*Selections from Where the Arrow Falls (St. Martin's, 1974)·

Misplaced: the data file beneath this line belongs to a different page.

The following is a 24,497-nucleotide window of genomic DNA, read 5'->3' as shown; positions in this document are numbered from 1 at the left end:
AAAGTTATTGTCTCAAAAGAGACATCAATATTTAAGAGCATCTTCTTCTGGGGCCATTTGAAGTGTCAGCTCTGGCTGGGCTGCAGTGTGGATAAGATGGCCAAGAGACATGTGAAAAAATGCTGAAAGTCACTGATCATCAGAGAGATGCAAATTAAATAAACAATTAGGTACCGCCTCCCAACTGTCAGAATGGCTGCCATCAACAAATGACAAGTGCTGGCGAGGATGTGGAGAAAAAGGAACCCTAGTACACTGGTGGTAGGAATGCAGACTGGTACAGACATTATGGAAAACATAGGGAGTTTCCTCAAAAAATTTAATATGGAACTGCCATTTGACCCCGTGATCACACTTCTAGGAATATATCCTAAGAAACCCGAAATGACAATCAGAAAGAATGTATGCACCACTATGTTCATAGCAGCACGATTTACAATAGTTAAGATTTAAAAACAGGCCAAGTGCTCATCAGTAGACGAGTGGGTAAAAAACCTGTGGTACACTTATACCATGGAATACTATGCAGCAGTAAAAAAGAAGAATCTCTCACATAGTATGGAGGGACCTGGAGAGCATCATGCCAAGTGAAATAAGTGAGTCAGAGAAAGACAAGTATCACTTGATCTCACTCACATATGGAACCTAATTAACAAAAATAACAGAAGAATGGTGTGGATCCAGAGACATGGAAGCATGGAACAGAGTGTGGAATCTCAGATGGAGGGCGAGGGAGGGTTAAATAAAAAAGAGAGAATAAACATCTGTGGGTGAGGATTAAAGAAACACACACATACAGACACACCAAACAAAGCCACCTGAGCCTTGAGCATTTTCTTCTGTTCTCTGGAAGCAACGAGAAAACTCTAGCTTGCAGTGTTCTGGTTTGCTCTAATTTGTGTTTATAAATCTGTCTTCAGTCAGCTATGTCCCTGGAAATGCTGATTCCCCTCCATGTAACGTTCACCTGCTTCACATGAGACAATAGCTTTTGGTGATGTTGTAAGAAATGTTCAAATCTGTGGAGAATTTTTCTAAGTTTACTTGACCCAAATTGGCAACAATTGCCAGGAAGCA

We have lost our natural images. All the images we make are twisted, hammered, brilliant. But the complexity of our time is a fiction, like Dante's dark wood. We must find the trail that runs through it, our senses become extra persons walking beside us. That is not to deny the self but to increase it. The increased self is not the figure of man attached to all other men in a carcase-strewn web of dead and living relationships. He is alone as he ever was and perhaps that is not bad. Perhaps he should not try to communicate but to himself. He must learn not to lie to himself before he can not lie to others. Our literature is full of striptease, learning aloud and confessions of failure, invitations to touch in others what we do not want to touch. It looks like truth, but it is the big lie that facts make truth. If there is a truth, it is a total fiction, a gigantic metaphor encompassing all. In which, if the parts naturally fit, it is all right. The lesson in Genesis is that there is a way we ought to think in order to survive. Our fiction is that this is not enough. Our gods are the unaccountable, uncontainable facts, the flies in the ointment. We are afraid of the thought of the full circle: not as the Hopi were, who left the design unfinished so the soul could escape: but because the full circle would free us from the trivia we have become addicted to. What we need are allegories so harsh and simple that they will dissolve the objections of what they fail to contain, and free us to think in natural and not artificial terms. Then the politicians will be forced to lie in a new way we can perceive, therefore they will come to question whether their lies are worth it. And it will not be, on either side, the cant of violence and war: which are ways of breaking out of the circle only to enter a smaller one. By natural metaphors I mean, those which are necessarily part of the world, not those which we have added for our convenience as ways of saying, 'I am'. McLuhan has perceived a wrong turn, and described it. He must be a worried man; but his disciples are not, they do not see the turn as wrong, they see that it relieves them of all future obligations to intervene as other than wires buttons and eyes. This system is not the kind of circle I mean. If McLuhan-man can spend a month in the Arizona desert without his gadgets, then return to his gadgets unbeaten, he is a better man than I thought. A man who can do that can conceive the kind of circle I mean. This may be why Jesus went into the wilderness, to think. It is our unrelieved addiction to one sort of thing that kills us, not the dilemma of alternatives, not the attempt to live two lives, or many lives, within the circle. The prophets after all demanded blood, and fear, and pain, not a swaying with the times. In our day that which is hardest may be the most natural, the most simple: it is easy to be complex, one just is. But complexity releases an arrow toward unity: the sacrificial victims of our day, scattered, dismembered, psychotic, live in our blood, crying for some target. Our inventions are angels dancing on a pin. I like those angels, but wish they were larger and the pin a mountain. It is all so subcutaneous, so hypodermic. Where has the air gone. Into my bladder where it hurts. I mean the big air. In my lungs where it hurts. What does not hurt. I do not know or care, I hurt. How to get rid of the hurt. Love me. What if I cannot love you. That is not possible because if you understood you would see I am really loveable. What if I neither see nor understand. Then you are not being honest. What if I see and understand and do not love you. Then you must be feeling threatened, by something inside you. What if the threat I feel is you. That is not possible, I think of myself as a child, I can do no harm but am harmed by others. But the threat I feel comes from you. I don't want to talk about it any more please. We have lost our natural images. How can we make lyric of the world we do not know. Because I need light to write by, a whole landscape must die to serve a coal mine. I could have waited till daylight.